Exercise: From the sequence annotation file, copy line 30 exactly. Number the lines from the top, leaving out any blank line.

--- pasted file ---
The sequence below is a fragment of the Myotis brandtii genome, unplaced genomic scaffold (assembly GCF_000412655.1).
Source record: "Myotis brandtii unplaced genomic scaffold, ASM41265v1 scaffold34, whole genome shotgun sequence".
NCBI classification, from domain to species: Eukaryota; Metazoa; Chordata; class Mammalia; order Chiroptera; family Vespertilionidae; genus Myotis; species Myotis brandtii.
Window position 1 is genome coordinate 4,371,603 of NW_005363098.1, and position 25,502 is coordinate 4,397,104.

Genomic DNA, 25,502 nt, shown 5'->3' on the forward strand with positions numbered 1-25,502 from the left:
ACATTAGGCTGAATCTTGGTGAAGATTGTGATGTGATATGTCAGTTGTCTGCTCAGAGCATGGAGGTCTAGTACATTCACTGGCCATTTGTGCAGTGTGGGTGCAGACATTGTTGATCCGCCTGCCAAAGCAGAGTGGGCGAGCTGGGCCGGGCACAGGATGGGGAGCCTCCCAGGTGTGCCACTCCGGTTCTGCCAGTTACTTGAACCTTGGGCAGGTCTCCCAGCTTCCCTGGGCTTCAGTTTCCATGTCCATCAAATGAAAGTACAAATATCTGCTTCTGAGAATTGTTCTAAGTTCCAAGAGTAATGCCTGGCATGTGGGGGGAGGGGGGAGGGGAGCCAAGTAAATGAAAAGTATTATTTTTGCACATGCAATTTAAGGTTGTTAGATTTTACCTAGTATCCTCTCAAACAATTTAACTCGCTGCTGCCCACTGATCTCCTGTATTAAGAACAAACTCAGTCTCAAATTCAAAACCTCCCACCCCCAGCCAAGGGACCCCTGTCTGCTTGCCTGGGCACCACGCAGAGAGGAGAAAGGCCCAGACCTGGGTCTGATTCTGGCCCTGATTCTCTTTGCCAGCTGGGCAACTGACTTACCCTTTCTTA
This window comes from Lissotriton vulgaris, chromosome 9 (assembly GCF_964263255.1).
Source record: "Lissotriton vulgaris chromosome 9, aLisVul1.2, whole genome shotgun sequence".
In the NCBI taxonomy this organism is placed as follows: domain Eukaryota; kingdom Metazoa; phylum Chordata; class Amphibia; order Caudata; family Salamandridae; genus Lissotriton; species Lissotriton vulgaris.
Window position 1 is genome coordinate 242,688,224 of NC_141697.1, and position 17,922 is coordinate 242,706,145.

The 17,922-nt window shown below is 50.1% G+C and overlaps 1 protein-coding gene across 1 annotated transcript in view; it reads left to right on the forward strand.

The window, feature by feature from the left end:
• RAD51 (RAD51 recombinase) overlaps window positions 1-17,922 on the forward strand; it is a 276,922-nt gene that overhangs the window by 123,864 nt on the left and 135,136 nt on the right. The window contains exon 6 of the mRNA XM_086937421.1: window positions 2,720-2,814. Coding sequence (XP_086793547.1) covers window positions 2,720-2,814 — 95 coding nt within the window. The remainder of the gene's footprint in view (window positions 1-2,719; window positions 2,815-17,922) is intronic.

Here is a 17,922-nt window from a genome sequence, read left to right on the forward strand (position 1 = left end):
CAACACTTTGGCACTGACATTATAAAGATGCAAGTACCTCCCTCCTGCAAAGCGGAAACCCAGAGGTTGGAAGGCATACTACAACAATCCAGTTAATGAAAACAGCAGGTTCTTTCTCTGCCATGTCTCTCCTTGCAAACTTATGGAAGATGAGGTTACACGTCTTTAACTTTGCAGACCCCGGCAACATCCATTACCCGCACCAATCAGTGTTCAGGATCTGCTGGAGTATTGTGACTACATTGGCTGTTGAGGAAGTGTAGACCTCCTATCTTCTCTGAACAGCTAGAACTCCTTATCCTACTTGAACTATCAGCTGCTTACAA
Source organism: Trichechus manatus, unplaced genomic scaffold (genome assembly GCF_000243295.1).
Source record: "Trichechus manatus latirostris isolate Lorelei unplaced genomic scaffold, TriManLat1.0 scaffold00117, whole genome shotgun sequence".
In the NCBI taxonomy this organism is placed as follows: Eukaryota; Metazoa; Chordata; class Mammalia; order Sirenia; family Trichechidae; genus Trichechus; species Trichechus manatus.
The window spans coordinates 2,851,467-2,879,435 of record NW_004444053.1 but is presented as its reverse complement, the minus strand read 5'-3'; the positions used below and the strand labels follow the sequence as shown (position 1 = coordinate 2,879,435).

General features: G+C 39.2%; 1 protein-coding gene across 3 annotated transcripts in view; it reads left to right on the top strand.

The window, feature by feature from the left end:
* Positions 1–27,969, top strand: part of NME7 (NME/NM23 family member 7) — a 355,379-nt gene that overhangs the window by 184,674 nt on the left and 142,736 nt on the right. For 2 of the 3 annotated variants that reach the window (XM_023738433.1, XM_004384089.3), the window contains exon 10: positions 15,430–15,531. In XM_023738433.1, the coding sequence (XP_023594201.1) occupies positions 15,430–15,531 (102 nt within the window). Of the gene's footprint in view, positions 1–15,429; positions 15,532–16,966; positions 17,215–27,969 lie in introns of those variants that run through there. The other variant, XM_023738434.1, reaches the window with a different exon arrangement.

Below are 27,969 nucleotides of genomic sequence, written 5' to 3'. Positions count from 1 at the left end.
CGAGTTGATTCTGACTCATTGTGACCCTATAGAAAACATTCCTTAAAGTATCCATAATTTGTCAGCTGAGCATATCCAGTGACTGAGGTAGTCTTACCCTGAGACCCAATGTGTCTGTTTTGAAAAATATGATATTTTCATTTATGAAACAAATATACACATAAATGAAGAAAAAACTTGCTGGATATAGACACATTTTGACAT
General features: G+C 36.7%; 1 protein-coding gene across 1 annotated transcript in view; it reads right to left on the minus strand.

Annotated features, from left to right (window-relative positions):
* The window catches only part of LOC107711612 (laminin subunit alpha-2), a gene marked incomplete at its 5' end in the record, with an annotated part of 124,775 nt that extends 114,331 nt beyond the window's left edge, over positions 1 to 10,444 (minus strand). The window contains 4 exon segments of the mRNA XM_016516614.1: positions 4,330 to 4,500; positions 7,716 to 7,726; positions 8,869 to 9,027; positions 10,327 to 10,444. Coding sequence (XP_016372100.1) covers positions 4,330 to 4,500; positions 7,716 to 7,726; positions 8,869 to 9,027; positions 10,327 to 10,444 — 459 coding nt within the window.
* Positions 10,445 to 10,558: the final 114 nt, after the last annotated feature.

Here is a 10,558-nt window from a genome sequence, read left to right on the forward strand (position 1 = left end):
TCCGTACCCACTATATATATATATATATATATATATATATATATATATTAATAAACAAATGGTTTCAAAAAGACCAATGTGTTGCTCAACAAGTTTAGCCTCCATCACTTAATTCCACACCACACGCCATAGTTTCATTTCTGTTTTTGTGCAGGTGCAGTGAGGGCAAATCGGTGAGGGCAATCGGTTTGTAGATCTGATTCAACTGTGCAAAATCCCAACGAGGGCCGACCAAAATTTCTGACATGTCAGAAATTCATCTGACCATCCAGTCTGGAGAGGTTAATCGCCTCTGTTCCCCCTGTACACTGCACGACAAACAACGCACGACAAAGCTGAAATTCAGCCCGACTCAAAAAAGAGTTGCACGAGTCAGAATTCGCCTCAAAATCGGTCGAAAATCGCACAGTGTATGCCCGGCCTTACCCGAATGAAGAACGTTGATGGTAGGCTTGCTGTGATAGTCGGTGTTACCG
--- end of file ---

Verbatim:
TCCGTACCCACTATATATATATATATATATATATATATATATATATATTAATAAACAAATGGTTTCAAAAAGACCAATGTGTTGCTCAACAAGTTTAGCCTCCATCACTTAATTCCACACCACACGCCATAGTTTCATTTCTGTTTTTGTGCAGGTGCAGTGAGGGCAAATCGGTGAGGGCAATCGGTTTGTAGATCTGATTCAACTGTGCAAAATCCCAACGAGGGCCGACCAAAATTTCTGACATGTCAGAAATTCATCTGACCATCCAGTCTGGAGAGGTTAATCGCCTCTGTTCCCCCTGTACACTGCACGACAAACAACGCACGACAAAGCTGAAATTCAGCCCGACTCAAAAAAGAGTTGCACGAGTCAGAATTCGCCTCAAAATCGGTCGAAAATCGCACAGTGTATGCCCGGCCTTACCCGAATGAAGAACGTTGATGGTAGGCTTGCTGTGATAGTCGGTGTTACCG